TW: dereality, death. Implied blood in the inbetween segment
“...I’ve got my research to keep me busy, at least. If any of those taking part still remember me. This has been a pretty big setback.
And I have Animal Crossing. God, I’m going to have a lot of weeding to do.”
Penny gives the log one more once-over, eyes scanning the text for any mistakes- awkward wording, typos, anything of the sort. Once she’s satisfied with it, she hits Submit, leaning back in her chair and making a quiet sighing noise when it successfully uploads. Things are starting to go back to normal after, the blackout… Yesterday? Two months ago? Maybe she shouldn’t use the phrase “back to normal.” “Normal” hasn’t been a thing for… ugh, she should really stop thinking about time so specifically. It’s allegedly 2020, and she’s allegedly been here for 5 years. That would make it so it started in 2015, right? Back when the year was something she could be certain about.
No, it didn’t start in 2015. It was only noticed then, a mould growing just beneath the surface for about a decade. That’s probably a big and vauge enough measure of distance for her to feel confident using it. Probably.
The one who made all this happen- some reclusive physicist who’d practically set the Barros Boxes down and then scurried back into the shadows, didn’t take any credit or register any patents besides leaving their surname, which got made into a nickname for the little devices. They quickly became all the rage, and never really stopped being it- who wouldn’t jump at the chance to right old wrongs, prevent tragic accidents, see old friends one last time? They wouldn’t have had as much of an impact as it was commonly said, but capitalism finds its ways and its scapegoats. Curtains are easy to draw around companies reusing old stock by going back to before it was used, magnitudes more trips back and forth than anyone else ever could. Penny hadn’t really trusted them if she was honest. Weren’t most plots in TV shows or whatever with time travel focused on not changing the past? Not that her apprenticeship with one of the biggest companies working on spacetime-bending projects kept her too far away from them, but she could manage.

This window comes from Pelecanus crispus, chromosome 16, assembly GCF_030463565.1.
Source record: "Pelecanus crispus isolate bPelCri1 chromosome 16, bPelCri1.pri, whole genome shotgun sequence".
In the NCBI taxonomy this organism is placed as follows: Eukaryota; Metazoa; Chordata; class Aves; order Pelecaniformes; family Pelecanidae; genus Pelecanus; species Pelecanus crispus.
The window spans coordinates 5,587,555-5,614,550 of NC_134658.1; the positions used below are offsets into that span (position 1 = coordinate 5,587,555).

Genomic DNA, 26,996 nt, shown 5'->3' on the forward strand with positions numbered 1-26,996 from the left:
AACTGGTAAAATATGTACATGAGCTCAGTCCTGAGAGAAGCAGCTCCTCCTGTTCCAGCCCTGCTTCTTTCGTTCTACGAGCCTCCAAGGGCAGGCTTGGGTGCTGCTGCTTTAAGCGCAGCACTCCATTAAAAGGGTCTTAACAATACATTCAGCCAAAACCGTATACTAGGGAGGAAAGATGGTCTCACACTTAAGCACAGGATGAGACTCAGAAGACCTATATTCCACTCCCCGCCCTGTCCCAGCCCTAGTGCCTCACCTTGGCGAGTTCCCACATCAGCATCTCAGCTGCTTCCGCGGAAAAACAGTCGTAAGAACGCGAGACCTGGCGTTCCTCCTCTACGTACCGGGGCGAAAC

She’d been close to the end of her second year in her apprenticeship, and she’d say it was going well. They paid her in room and board, alongside the prospect of a degree and definite employment at the end. In retrospect, she hadn’t been exactly sure why they took her on- her interests liked more in journalism than science. But there was need for PR folks- interviews with reps from satisfied partner companies, investigation into public opinion. They found her a place. The apprentice dormitories were close enough to visit home when she needed to, and her fellow staff members were friendly and genial.
On the 4th of February, 2015, a flight making its way across the Midwest seemed to... vanish into nothing. All communication with ground control ceased, witnesses saw the usual white line in the sky stop in place. Although investigation teams were sent out, most rescue efforts seemed to only cause more problems- none came back beside a single team of six, 5 of which died within several days of recovery. Kismet took part in the investigations, and so the last remaining investigator was kept in their medical facilities. Penny had been staying up later than usual to get a report finished and was pulled from her office to speak to him. They wanted answers, and time was running out.
Penny tries not to think about the interview now.